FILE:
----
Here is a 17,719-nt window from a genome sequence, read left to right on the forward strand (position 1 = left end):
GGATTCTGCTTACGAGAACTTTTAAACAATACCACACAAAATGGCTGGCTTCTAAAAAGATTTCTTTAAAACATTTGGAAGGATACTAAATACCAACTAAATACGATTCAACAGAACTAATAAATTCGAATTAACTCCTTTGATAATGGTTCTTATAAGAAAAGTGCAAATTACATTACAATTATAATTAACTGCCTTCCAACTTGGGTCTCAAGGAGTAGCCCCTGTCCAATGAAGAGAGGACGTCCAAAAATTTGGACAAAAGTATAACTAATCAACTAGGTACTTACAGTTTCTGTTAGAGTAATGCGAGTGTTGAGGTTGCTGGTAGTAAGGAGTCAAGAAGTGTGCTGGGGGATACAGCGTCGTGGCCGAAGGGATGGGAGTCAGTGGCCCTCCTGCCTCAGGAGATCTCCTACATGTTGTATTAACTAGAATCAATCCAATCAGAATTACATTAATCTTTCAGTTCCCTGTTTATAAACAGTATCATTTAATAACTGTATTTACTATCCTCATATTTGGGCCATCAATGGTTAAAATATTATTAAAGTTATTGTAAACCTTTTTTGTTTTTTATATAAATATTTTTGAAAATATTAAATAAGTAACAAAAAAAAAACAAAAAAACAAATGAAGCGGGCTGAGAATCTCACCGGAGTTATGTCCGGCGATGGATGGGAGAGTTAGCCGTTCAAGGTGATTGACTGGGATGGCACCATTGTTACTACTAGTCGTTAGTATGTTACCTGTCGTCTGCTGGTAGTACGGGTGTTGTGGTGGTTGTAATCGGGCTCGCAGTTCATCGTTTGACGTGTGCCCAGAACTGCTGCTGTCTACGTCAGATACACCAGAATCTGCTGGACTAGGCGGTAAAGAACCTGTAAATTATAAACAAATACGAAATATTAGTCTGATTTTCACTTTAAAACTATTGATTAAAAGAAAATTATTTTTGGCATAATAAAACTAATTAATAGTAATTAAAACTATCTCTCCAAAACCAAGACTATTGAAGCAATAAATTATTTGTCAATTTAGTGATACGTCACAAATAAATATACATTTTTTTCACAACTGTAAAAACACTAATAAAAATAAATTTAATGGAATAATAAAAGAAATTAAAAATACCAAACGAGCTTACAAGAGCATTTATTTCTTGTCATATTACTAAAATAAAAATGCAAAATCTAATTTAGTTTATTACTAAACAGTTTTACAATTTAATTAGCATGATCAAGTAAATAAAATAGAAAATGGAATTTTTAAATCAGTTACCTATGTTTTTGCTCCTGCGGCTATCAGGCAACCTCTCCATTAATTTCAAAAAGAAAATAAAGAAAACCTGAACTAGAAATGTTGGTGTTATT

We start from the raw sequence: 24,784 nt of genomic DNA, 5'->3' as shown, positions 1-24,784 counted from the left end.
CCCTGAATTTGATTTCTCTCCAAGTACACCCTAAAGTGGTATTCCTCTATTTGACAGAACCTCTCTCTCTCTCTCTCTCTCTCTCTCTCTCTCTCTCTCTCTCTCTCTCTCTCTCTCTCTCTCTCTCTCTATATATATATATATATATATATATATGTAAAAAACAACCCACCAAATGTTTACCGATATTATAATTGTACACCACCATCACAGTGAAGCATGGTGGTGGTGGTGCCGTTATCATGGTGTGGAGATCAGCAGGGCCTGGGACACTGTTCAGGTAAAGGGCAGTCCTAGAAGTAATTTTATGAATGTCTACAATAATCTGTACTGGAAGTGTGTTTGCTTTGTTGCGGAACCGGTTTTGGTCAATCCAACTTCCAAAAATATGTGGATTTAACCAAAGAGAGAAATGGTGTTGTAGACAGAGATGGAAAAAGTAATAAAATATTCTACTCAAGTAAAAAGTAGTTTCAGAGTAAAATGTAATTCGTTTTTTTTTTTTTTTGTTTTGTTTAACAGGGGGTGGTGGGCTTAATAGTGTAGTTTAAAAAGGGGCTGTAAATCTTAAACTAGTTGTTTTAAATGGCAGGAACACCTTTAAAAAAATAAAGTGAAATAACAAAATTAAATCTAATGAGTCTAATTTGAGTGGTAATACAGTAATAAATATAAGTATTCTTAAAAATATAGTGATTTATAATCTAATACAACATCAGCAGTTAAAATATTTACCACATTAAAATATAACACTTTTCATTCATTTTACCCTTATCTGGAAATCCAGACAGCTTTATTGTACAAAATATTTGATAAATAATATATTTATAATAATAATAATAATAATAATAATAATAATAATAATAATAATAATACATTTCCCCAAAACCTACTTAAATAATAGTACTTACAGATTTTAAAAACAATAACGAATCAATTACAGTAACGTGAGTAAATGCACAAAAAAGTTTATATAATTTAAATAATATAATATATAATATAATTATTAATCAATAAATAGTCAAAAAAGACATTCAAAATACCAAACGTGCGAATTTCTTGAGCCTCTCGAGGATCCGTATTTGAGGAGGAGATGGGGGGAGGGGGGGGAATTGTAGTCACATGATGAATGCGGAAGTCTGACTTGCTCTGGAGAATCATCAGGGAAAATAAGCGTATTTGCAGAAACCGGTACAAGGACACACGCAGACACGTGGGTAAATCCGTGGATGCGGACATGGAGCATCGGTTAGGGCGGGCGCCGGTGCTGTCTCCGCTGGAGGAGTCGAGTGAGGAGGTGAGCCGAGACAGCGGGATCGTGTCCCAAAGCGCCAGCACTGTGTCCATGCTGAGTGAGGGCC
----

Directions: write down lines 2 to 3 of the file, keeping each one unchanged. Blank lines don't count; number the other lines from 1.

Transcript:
GGATTCTGCTTACGAGAACTTTTAAACAATACCACACAAAATGGCTGGCTTCTAAAAAGATTTCTTTAAAACATTTGGAAGGATACTAAATACCAACTAAATACGATTCAACAGAACTAATAAATTCGAATTAACTCCTTTGATAATGGTTCTTATAAGAAAAGTGCAAATTACATTACAATTATAATTAACTGCCTTCCAACTTGGGTCTCAAGGAGTAGCCCCTGTCCAATGAAGAGAGGACGTCCAAAAATTTGGACAAAAGTATAACTAATCAACTAGGTACTTACAGTTTCTGTTAGAGTAATGCGAGTGTTGAGGTTGCTGGTAGTAAGGAGTCAAGAAGTGTGCTGGGGGATACAGCGTCGTGGCCGAAGGGATGGGAGTCAGTGGCCCTCCTGCCTCAGGAGATCTCCTACATGTTGTATTAACTAGAATCAATCCAATCAGAATTACATTAATCTTTCAGTTCCCTGTTTATAAACAGTATCATTTAATAACTGTATTTACTATCCTCATATTTGGGCCATCAATGGTTAAAATATTATTAAAGTTATTGTAAACCTTTTTTGTTTTTTATATAAATATTTTTGAAAATATTAAATAAGTAACAAAAAAAAAACAAAAAAACAAATGAAGCGGGCTGAGAATCTCACCGGAGTTATGTCCGGCGATGGATGGGAGAGTTAGCCGTTCAAGGTGATTGACTGGGATGGCACCATTGTTACTACTAGTCGTTAGTATGTTACCTGTCGTCTGCTGGTAGTACGGGTGTTGTGGTGGTTGTAATCGGGCTCGCAGTTCATCGTTTGACGTGTGCCCAGAACTGCTGCTGTCTACGTCAGATACACCAGAATCTGCTGGACTAGGCGGTAAAGAACCTGTAAATTATAAACAAATACGAAATATTAGTCTGATTTTCACTTTAAAACTATTGATTAAAAGAAAATTATTTTTGGCATAATAAAACTAATTAATAGTAATTAAAACTATCTCTCCAAAACCAAGACTATTGAAGCAATAAATTATTTGTCAATTTAGTGATACGTCACAAATAAATATACATTTTTTTCACAACTGTAAAAACACTAATAAAAATAAATTTAATGGAATAATAAAAGAAATTAAAAATACCAAACGAGCTTACAAGAGCATTTATTTCTTGTCATATTACTAAAATAAAAATGCAAAATCTAATTTAGTTTATTACTAAACAGTTTTACAATTTAATTAGCATGATCAAGTAAATAAAATAGAAAATGGAATTTTTAAATCAGTTACCTATGTTTTTGCTCCTGCGGCTATCAGGCAACCTCTCCATTAATTTCAAAAAGAAAATAAAGAAAACCTGAACTAGAAATGTTGGTGTTATT

We start from the raw sequence: 24,784 nt of genomic DNA, 5'->3' as shown, positions 1-24,784 counted from the left end.